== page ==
\({\color[rgb]{0.5, 0.0, 0.5}\boxed{\;\;\;\;\mathrm g\;{\mathrm O}_2\;\;\;\;}}\xrightarrow[{32.00\;\mathrm g\;{\mathrm O}_2}]{1\;\mathrm{mol}\;{\mathrm O}_2}{\color[rgb]{0.8, 0.0, 0.0}\boxed{\;\;\;\mathrm{mol}\;{\mathrm O}_2\;\;\;}}\xrightarrow[{11\;\mathrm{mol}\;{\mathrm O}_2}]{8\;\mathrm{mol}\;{\mathrm{CO}}_2}{\color[rgb]{0.0, 0.0, 1.0}\boxed{\;\;\mathrm{mol}\;{\mathrm{CO}}_2\;\;}}\xrightarrow[{1\;\mathrm{mol}\;{\mathrm{CO}}_2}]{44.01\;\mathrm g\;{\mathrm{CO}}_2}{\color[rgb]{0.0, 0.5, 0.0}\boxed{\;\;\;\;\mathrm g\;{\mathrm{CO}}_2\;\;\;\;}}\)
     
    Calculate the theoretical yield.

    Select the smallest answer.

    \(76.4\:\cancel{\mathrm g\;{\mathrm C}_2{\mathrm H}_3{\mathrm{Br}}_3}\times\dfrac{1\;\cancel{\mathrm{mol}\;{\mathrm C}_2{\mathrm H}_3{\mathrm{Br}}_3}}{266.74\:\cancel{\mathrm g\;{\mathrm C}_2{\mathrm H}_3{\mathrm{Br}}_3}}\times\dfrac{8\;\cancel{\mathrm{mol}\;{\mathrm{CO}}_2}}{4\:\cancel{\mathrm{mol}\;{\mathrm C}_2{\mathrm H}_3{\mathrm{Br}}_3}}\times\dfrac{44.01\;\mathrm g\;{\mathrm{CO}}_2}{1\;\cancel{\mathrm{mol}\;{\mathrm{CO}}_2}}=\boxed{25.2\;\mathrm g\;{\mathrm{CO}}_2}\)

    \(49.1\:\cancel{\mathrm g\;{\mathrm O}_2}\times\dfrac{1\;\cancel{\mathrm{mol}\;{\mathrm O}_2}}{32.00\:\cancel{\mathrm g\;{\mathrm O}_2}}\times\dfrac{8\;\cancel{\mathrm{mol}\;{\mathrm{CO}}_2}}{11\:\cancel{\mathrm{mol}\;{\mathrm O}_2}}\times\dfrac{44.01\;\mathrm g\;{\mathrm{CO}}_2}{1\;\cancel{\mathrm{mol}\;{\mathrm{CO}}_2}}=\xcancel{49.1\;\mathrm g\;{\mathrm{CO}}_2}\)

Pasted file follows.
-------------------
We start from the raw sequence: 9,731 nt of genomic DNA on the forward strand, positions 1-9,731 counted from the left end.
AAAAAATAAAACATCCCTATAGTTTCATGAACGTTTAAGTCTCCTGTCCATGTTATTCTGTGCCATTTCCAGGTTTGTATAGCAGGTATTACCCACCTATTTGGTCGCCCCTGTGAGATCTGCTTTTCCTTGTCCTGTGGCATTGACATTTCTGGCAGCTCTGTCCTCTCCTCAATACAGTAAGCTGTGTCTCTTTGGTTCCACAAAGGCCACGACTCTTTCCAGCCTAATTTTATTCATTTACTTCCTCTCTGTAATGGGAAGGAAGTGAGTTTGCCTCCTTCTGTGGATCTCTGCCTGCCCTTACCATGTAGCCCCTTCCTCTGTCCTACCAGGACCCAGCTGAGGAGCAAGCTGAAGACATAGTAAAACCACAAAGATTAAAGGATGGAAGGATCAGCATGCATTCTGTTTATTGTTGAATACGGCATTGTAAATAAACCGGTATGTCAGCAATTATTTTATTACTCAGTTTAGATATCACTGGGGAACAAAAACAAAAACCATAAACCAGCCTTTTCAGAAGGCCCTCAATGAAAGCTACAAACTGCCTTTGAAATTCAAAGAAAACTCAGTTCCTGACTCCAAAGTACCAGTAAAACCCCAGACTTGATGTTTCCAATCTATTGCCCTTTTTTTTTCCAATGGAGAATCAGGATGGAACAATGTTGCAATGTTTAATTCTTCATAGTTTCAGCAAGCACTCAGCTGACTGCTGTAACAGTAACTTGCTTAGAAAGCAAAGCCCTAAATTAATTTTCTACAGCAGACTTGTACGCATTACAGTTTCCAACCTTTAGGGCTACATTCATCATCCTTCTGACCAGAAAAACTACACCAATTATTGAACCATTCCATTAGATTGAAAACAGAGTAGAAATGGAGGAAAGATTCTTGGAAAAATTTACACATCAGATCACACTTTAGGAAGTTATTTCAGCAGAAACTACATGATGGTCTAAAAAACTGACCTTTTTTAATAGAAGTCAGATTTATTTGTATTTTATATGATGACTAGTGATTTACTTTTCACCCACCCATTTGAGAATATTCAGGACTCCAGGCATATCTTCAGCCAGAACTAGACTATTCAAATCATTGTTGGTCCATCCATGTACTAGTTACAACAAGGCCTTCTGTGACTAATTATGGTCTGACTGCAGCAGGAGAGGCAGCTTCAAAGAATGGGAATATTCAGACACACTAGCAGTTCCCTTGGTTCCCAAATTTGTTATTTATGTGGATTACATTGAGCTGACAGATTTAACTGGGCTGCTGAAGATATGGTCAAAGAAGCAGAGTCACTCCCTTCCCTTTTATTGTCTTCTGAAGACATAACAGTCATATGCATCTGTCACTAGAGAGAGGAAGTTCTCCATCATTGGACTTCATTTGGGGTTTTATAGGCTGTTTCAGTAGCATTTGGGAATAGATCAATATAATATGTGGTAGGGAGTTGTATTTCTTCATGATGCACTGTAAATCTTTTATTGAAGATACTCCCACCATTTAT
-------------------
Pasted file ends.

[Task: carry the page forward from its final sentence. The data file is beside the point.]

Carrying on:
Identify the limiting reactant(s) and excess reactant(s).
    The limiting reactant is C2H3Br3 since it would yield the least amount of product (25.2 g CO2).

    The excess reactant is O2 since its complete reaction would have yielded up to 49.1 g CO2.
     

    Think about your result.
     
    It usually is not possible to determine the limiting reactant looking at the initial masses, since the reactants have different molar masses and different coefficients.

     

    ✅ Example \(\PageIndex{3}\): Limiting Reactant and Mass of Excess Reactant

    5.00 g Rb are combined with 3.44 g MgCl2 according to the chemical reaction:

    2 Rb (s) + MgCl2 (s) → Mg (s) + 2 RbCl (s)

    1. What mass of Mg is formed?
    2. What mass of which reactant is left over?

    Solution

    Steps for Problem Solving